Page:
Target Stores and Patient Privacy
It is a core value (and the law) in medical practice to protect a patient’s privacy. This means that we never divulge any PHI (protected health information) about our patients to anyone who is not legally entitled to that information. We do not discuss a pregnant patient’s issues with her spouse. We do not discuss a teenager’s request for birth control (or prenatal care) with her parents. We adhere in the strongest possible way to the confidentiality of all medical information, and have done so long before the word HIPPA ever entered our vocabulary.
Thus, I was stunned to receive a complaint from a patient accusing my practice of selling her medical information to Target Department Store! Without revealing any confidential information, the issue is that she was early pregnant and thought that almost nobody knew about it and yet she received a pregnancy and baby merchandise coupon book from Target, telling her that “these might help!” She became angry, rightfully so, but directed her anger at us, which was quite upsetting.
Is it possible that Target has slipped a spy into my office, paying someone for this type of information so they will know who to mail those coupon booklets to? Maybe pharmacies upload PN Vitamin purchases to Target? Maybe labs that get back positive pregnancy tests are getting a kickback for sharing this information? How is a patient in this situation ever going to find out where the “leak” is? Sounds like a spy movie plot.
This reminds me of the UCLA Unit Secretary who leaked information about Farrah Fawcett’s rectal cancer diagnosis to the National Enquirer. I am pleased to state that a thorough investigation of our office has not identified any “leaks” or “moles” from Target in our practice. (But, can we be certain? Even the FBI took years to discover their own mole, Robert Hanssen). I wonder how much Target pays for this information?
So, how did Target learn that this patient was pregnant? Are there “cappers” out there secretly going to Ob/Gyn offices, collecting a bounty from Target for every pregnancy identified?
It turns out that Target has been collecting massive amounts of data about its customers’ purchasing habits over time. A few years ago they hired someone with 2 Master’s degrees, one in Statistics and one in Economics and asked him how to analyze their data (called data mining) and try to determine with a high probability that a customer could be pregnant. This was surprisingly easy!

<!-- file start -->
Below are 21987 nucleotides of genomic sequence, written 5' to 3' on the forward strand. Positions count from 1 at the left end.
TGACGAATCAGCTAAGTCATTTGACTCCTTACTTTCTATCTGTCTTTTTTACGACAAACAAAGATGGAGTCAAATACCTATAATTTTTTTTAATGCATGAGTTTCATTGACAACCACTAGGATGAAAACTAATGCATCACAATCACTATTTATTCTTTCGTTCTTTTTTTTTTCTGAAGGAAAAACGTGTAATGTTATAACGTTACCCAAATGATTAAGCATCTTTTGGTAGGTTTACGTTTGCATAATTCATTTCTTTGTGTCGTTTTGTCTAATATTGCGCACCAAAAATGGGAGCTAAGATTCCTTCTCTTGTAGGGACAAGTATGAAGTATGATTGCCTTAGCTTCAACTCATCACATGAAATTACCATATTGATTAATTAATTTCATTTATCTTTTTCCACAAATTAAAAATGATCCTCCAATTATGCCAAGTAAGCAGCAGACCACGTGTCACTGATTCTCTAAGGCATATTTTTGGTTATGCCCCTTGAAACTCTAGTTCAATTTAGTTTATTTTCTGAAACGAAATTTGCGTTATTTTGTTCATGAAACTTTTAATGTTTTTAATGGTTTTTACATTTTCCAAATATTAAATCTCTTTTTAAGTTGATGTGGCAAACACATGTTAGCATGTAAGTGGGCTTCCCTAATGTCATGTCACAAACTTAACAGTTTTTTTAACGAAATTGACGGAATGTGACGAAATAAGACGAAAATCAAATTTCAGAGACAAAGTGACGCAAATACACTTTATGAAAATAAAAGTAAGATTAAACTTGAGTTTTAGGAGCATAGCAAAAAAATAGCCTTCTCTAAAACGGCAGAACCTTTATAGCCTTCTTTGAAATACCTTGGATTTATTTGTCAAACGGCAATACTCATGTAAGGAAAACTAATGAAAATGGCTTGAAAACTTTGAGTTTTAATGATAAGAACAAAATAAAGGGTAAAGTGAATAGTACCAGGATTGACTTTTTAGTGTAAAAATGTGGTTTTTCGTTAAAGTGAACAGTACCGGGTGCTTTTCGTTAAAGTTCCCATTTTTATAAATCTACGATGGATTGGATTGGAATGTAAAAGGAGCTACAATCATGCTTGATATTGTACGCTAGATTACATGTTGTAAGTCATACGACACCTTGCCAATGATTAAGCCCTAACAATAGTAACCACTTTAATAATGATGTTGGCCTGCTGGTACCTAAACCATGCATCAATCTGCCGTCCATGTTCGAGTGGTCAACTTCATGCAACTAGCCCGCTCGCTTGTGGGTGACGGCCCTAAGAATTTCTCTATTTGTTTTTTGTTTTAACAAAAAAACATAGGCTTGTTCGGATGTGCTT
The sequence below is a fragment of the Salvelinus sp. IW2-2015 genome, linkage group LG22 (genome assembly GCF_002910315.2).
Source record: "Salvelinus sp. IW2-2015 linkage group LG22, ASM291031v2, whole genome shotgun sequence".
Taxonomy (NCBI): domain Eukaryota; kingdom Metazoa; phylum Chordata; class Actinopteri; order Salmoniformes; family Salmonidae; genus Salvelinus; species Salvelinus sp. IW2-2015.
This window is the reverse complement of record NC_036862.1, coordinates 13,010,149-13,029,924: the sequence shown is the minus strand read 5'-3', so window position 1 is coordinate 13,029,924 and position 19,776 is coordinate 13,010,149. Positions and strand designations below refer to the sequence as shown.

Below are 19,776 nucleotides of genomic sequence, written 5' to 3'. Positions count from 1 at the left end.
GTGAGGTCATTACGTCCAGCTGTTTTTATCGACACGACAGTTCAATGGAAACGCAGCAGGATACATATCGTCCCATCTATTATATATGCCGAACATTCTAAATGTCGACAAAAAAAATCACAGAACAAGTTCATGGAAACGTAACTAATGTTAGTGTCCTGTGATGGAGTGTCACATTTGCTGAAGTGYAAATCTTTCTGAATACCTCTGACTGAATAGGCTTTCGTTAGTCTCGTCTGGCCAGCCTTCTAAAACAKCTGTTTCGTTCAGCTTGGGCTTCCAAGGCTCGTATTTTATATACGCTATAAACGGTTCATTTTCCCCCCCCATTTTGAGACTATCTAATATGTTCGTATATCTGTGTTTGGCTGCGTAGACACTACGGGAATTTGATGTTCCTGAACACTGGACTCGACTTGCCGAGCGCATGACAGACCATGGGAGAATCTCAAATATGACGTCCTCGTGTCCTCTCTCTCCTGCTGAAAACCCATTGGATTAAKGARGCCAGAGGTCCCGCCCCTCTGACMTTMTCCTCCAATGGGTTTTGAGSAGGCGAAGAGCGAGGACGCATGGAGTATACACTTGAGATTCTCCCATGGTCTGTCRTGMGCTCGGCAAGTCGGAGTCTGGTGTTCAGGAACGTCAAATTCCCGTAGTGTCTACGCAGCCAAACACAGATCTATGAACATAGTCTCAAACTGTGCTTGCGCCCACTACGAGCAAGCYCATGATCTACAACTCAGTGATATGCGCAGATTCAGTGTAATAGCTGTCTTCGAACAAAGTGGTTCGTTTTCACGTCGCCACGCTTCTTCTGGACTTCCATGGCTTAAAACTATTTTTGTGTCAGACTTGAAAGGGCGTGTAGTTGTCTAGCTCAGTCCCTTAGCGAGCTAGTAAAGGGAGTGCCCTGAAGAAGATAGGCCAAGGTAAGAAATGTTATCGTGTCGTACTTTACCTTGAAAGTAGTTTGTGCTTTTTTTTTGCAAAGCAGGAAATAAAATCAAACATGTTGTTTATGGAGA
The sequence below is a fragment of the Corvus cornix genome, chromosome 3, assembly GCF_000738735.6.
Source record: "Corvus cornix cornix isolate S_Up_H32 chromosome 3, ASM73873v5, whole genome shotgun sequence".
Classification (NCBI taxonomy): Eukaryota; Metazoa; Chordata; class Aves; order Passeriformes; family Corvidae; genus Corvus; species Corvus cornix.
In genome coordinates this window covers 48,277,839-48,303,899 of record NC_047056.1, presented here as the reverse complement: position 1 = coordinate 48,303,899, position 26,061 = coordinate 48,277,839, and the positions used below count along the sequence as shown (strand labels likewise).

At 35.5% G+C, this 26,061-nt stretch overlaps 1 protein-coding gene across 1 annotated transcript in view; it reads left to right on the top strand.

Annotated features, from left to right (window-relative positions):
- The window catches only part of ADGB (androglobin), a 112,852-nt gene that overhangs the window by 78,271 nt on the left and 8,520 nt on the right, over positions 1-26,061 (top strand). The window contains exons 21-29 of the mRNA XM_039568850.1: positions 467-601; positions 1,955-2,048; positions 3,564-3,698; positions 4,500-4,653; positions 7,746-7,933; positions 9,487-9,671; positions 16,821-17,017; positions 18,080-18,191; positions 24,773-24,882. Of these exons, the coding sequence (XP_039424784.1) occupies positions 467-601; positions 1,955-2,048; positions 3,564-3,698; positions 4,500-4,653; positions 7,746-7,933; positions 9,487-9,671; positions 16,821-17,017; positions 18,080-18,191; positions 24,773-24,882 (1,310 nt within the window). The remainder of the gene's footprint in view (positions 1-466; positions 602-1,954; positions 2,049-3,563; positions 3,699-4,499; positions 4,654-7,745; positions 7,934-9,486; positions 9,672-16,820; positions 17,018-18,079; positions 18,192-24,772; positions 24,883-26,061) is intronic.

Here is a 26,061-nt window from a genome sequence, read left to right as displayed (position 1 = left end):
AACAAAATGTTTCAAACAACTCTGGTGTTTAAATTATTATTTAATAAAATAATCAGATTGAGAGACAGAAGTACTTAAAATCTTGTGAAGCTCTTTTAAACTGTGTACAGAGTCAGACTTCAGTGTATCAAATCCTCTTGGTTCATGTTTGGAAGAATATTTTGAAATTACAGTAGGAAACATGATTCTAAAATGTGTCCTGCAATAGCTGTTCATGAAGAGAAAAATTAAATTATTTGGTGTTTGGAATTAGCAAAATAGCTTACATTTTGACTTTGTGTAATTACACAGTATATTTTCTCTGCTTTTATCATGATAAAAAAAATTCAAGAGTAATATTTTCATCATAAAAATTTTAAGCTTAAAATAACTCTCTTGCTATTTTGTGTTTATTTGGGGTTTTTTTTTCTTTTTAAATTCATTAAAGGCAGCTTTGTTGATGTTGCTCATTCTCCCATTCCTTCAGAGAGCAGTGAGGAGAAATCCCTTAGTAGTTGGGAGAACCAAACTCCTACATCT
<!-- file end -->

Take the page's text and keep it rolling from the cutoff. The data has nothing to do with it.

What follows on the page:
The fact is that pregnant women make unusual purchases or often change their usual ones. Did you know that the when a women switches her hand lotion to unscented, chances are she is in the second trimester of pregnancy? This makes sense. The easy stuff would be to identify who bought home pregnancy tests, and maybe even see if later they stopped buying tampons and pads? Maybe they tracked the purchase of ovulation predictor kits followed by the purchase of pregnancy tests? Or purchases of prenatal vitamins? But they go even further. Buying a large purse and also zinc and magnesium supplements tells the Target computer that the shopper is 87% likely to be pregnant!
Once the computer identified women likely to be pregnant, Target started marketing pregnancy and newborn merchandise heavily to these customers. E-mails, coupons in the mail, flyers, whatever worked. Also, the coupons and e-mails used codes to identify who got them, so using one of those coupons ringed a bell in their computer which then “targeted” (pun intended) the client for even more specific marketing!
It is getting harder and harder to keep our personal medical information personal. But we still owe it to ourselves to try. And, if you get a pregnancy coupon book in the mail from Target, please don't accuse your ob/gyn doctor's office of selling that information to them.
For more information about how Target uses your purchasing data to learn your secrets, read this article